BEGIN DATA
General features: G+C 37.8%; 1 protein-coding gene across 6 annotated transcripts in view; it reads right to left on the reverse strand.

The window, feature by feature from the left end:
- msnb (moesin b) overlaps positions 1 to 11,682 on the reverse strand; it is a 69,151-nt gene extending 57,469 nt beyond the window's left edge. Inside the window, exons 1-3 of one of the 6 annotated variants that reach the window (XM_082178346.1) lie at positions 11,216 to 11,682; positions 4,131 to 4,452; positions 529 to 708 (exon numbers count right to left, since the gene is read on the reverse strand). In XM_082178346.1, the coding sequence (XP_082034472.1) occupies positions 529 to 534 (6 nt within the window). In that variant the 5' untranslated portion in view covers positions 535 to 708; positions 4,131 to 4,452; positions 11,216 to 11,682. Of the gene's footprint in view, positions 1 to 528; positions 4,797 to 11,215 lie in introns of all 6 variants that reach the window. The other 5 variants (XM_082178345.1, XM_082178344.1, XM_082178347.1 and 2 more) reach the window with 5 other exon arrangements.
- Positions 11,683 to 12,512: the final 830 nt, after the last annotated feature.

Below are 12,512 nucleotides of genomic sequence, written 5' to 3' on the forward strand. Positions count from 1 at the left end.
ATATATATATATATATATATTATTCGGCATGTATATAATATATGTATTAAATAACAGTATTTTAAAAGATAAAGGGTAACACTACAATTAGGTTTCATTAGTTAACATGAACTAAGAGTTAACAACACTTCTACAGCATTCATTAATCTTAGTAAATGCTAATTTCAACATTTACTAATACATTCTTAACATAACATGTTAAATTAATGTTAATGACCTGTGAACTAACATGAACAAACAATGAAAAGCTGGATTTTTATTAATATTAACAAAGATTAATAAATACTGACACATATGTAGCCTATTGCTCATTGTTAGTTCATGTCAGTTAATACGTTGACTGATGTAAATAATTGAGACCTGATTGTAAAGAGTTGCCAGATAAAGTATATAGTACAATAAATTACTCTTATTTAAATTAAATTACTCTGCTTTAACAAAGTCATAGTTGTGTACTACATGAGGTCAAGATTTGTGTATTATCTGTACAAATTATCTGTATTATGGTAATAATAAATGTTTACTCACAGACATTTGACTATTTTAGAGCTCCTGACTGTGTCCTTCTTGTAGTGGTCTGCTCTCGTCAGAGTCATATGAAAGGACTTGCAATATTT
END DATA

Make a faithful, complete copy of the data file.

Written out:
General features: G+C 37.8%; 1 protein-coding gene across 6 annotated transcripts in view; it reads right to left on the reverse strand.

The window, feature by feature from the left end:
- msnb (moesin b) overlaps positions 1 to 11,682 on the reverse strand; it is a 69,151-nt gene extending 57,469 nt beyond the window's left edge. Inside the window, exons 1-3 of one of the 6 annotated variants that reach the window (XM_082178346.1) lie at positions 11,216 to 11,682; positions 4,131 to 4,452; positions 529 to 708 (exon numbers count right to left, since the gene is read on the reverse strand). In XM_082178346.1, the coding sequence (XP_082034472.1) occupies positions 529 to 534 (6 nt within the window). In that variant the 5' untranslated portion in view covers positions 535 to 708; positions 4,131 to 4,452; positions 11,216 to 11,682. Of the gene's footprint in view, positions 1 to 528; positions 4,797 to 11,215 lie in introns of all 6 variants that reach the window. The other 5 variants (XM_082178345.1, XM_082178344.1, XM_082178347.1 and 2 more) reach the window with 5 other exon arrangements.
- Positions 11,683 to 12,512: the final 830 nt, after the last annotated feature.

Below are 12,512 nucleotides of genomic sequence, written 5' to 3' on the forward strand. Positions count from 1 at the left end.
ATATATATATATATATATATTATTCGGCATGTATATAATATATGTATTAAATAACAGTATTTTAAAAGATAAAGGGTAACACTACAATTAGGTTTCATTAGTTAACATGAACTAAGAGTTAACAACACTTCTACAGCATTCATTAATCTTAGTAAATGCTAATTTCAACATTTACTAATACATTCTTAACATAACATGTTAAATTAATGTTAATGACCTGTGAACTAACATGAACAAACAATGAAAAGCTGGATTTTTATTAATATTAACAAAGATTAATAAATACTGACACATATGTAGCCTATTGCTCATTGTTAGTTCATGTCAGTTAATACGTTGACTGATGTAAATAATTGAGACCTGATTGTAAAGAGTTGCCAGATAAAGTATATAGTACAATAAATTACTCTTATTTAAATTAAATTACTCTGCTTTAACAAAGTCATAGTTGTGTACTACATGAGGTCAAGATTTGTGTATTATCTGTACAAATTATCTGTATTATGGTAATAATAAATGTTTACTCACAGACATTTGACTATTTTAGAGCTCCTGACTGTGTCCTTCTTGTAGTGGTCTGCTCTCGTCAGAGTCATATGAAAGGACTTGCAATATTT